Economically empowering women worldwide has positive ripple effects; the private sector plays a crucial role
This International Women’s Day, we spoke with Linda Scott, Emeritus DP World Chair for Entrepreneurship and Innovation at the University of Oxford’s Saïd Business School, and an expert in women’s economic empowerment. With the support of ExxonMobil, Scott convened a consortium of corporations to talk about each company’s efforts to improve women’s financial standing across the globe. Now she’s sharing her findings.
“If you’re trying to make long-term systemic changes, you don’t just want a revolution – you want it to last,” says Scott. She explains how the private sector has a unique opportunity to make that happen. “If a corporation builds a women’s empowerment program into its actual business model, the potential exists for it to scale worldwide, and to be sustained by the economy itself.”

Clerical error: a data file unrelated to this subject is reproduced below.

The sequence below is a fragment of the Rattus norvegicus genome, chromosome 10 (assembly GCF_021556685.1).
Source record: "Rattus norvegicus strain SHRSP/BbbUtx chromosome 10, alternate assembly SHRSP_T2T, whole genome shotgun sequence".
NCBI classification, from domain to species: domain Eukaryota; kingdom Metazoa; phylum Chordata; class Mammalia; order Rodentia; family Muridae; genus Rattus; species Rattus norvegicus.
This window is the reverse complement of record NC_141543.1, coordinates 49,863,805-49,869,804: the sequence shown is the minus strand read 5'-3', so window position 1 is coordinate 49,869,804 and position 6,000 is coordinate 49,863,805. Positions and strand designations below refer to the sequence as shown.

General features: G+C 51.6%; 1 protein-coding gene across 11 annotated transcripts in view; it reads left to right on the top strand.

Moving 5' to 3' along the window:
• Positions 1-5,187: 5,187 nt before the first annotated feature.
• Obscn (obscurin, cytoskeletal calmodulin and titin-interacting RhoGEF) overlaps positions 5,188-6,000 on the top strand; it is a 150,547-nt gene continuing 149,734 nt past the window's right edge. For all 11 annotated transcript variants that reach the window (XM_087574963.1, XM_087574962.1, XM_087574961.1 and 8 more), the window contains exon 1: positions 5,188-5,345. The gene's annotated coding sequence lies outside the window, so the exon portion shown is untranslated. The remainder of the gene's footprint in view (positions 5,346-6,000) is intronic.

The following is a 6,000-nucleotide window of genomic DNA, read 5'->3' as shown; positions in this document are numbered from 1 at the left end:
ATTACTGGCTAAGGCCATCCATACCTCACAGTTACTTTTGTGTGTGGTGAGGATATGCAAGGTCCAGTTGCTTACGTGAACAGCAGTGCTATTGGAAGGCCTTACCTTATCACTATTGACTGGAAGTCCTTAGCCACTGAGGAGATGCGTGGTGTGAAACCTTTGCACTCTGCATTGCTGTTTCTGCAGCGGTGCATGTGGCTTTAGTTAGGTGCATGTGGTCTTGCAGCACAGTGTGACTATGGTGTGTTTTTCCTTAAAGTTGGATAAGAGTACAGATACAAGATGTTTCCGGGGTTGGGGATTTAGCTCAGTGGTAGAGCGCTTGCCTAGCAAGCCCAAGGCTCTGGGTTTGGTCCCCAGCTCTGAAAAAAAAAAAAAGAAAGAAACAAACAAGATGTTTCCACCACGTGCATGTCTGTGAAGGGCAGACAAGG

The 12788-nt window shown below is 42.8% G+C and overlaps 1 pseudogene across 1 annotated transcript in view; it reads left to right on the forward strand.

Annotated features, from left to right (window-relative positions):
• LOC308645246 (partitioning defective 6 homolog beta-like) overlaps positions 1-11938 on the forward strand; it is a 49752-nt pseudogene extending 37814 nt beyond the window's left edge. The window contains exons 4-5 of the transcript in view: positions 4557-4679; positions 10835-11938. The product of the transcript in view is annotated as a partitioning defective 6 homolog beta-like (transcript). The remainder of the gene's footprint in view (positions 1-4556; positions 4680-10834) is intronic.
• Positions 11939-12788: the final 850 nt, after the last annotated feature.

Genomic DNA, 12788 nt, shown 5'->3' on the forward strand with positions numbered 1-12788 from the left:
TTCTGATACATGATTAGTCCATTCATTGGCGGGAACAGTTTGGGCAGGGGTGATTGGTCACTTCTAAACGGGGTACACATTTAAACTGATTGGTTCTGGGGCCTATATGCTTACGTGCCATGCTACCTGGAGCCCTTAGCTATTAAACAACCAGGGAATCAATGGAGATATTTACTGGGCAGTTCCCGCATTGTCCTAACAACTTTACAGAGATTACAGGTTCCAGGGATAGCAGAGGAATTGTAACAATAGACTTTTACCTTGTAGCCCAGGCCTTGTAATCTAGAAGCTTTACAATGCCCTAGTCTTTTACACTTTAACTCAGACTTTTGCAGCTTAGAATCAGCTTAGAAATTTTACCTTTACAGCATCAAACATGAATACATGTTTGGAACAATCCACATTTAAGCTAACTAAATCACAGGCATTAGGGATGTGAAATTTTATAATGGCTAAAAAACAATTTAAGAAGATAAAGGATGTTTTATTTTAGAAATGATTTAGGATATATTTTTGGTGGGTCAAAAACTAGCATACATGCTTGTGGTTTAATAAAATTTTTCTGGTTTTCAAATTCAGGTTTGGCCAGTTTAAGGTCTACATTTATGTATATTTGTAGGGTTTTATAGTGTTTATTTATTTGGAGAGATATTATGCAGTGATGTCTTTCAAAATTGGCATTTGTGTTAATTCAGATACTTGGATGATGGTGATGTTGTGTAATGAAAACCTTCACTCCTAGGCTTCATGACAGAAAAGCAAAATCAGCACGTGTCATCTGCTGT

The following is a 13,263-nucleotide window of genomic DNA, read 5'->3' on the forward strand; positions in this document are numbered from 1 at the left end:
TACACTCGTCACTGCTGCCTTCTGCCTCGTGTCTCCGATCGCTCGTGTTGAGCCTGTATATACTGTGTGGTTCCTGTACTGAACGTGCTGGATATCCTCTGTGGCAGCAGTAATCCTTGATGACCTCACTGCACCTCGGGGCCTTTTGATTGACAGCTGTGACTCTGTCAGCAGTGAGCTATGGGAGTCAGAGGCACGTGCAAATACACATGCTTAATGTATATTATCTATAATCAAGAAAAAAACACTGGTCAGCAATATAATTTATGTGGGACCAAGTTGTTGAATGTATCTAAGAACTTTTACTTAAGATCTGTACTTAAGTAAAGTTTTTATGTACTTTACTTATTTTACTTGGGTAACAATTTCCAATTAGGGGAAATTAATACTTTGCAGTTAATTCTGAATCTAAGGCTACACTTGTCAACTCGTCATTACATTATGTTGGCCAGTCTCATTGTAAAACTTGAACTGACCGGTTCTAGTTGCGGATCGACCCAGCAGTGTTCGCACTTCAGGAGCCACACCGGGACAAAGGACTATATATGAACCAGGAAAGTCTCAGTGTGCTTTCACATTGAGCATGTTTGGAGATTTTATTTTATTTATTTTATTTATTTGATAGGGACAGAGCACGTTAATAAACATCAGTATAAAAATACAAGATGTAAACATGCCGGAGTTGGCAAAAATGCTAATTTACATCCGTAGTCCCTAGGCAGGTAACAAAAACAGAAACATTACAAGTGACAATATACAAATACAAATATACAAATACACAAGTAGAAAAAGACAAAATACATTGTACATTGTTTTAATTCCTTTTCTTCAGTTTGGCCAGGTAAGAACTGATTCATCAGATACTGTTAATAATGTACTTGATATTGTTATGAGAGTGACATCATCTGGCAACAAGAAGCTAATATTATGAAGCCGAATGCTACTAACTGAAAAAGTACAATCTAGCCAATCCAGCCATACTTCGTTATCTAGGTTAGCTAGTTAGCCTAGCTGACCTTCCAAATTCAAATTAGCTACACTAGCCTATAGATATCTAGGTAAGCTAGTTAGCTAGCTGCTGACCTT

When that happens, you see radiant multiplier effects throughout a society, including increased economic activity, bolstered female entrepreneurship, improved health outputs, lower rates of domestic violence and infant mortality, and a higher GDP – for some countries, up to 35 percent higher.
“Everyone involved in women’s economic empowerment plays a particular role toward its progression,” says Scott. “But it’s important to recognize the options the private sector has to create sustainable progress for women.”
Scott’s report elucidates the business case for economically empowering women, an idea ExxonMobil not only espouses, but practices: Women’s economic empowerment is a signature fixture for the ExxonMobil Foundation. Take a look at our infographic for more information on ExxonMobil giving.